The Corvair may have been “unsafe at any speed” for some, but to many automotive enthusiasts, it was an engineering tour de force that exemplified everything that was right with General Motors–unconventional motor and suspension in an unconventional market niche for a thoroughly conventional America. This also was true for the Corvair 95 (aka Corvan), a forward-control vehicle that joined the Corvair passenger car in its second year. It also served as the springboard for the AGL-4, an experimental truck developed by General Motors in the early/mid-1960s.
The AGL-4 (Articulated General-Purpose Logistical Truck–think “agile”) video below was produced by General Motors Defense Research Laboratories in Santa Barbara, CA. A Marine Corp air station, National Reserve center, Camp Cook, and Vandenberg Air Force Base were in the vicinity, so it stood to reason that this Corvair-powered all-terrain 4×4 was built for military plus agriculture use. Unlike the Corvair, its engine is in an unconventional place–it’s in the front, under the cab. Power was sent to Chevrolet’s two-speed Powerglide automatic and transmitted through a driveshaft that could be decoupled. Modular functionality allowed different beds to be interchanged, with an accessory dolly rig developed to support the cab when separated from the bed.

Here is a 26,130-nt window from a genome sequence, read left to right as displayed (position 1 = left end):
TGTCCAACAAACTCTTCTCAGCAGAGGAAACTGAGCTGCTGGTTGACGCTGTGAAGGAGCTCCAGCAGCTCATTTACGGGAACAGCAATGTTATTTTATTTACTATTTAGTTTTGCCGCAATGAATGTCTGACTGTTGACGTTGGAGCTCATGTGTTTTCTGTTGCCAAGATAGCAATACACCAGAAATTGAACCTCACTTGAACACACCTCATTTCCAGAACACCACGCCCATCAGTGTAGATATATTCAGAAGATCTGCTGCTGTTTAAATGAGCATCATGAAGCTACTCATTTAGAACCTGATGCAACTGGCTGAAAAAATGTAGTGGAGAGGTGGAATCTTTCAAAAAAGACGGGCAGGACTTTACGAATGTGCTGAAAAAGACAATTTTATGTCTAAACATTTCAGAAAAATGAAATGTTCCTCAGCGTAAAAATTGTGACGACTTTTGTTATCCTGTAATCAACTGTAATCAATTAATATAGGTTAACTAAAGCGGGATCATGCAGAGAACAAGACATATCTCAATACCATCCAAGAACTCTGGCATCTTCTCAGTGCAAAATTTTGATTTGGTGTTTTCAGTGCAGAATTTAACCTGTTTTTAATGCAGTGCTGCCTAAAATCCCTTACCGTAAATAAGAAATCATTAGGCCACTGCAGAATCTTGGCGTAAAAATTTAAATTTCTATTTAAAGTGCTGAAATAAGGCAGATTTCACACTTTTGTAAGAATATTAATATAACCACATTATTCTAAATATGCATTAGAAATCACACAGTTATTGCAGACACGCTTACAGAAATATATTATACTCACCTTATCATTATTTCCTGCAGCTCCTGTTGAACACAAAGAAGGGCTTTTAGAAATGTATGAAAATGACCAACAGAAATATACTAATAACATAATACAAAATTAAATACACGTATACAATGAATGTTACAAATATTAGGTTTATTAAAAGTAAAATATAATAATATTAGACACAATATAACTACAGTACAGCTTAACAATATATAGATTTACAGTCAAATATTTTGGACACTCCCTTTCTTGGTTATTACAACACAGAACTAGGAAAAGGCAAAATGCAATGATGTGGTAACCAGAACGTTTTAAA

General Motors’ motivating objectives for the AGL-4 were utility, economy, and mobility. At 15 feet long, with 44-inch tires, and rated for a 1-1/4-ton payload, its versatility would have served itself well on both a farm and a military base, but GM decided to not pursue the AGL-4 for production. Like any experimental vehicle, the principles learned through this concept were likely applied later in subsequent vehicles that eventually reached production.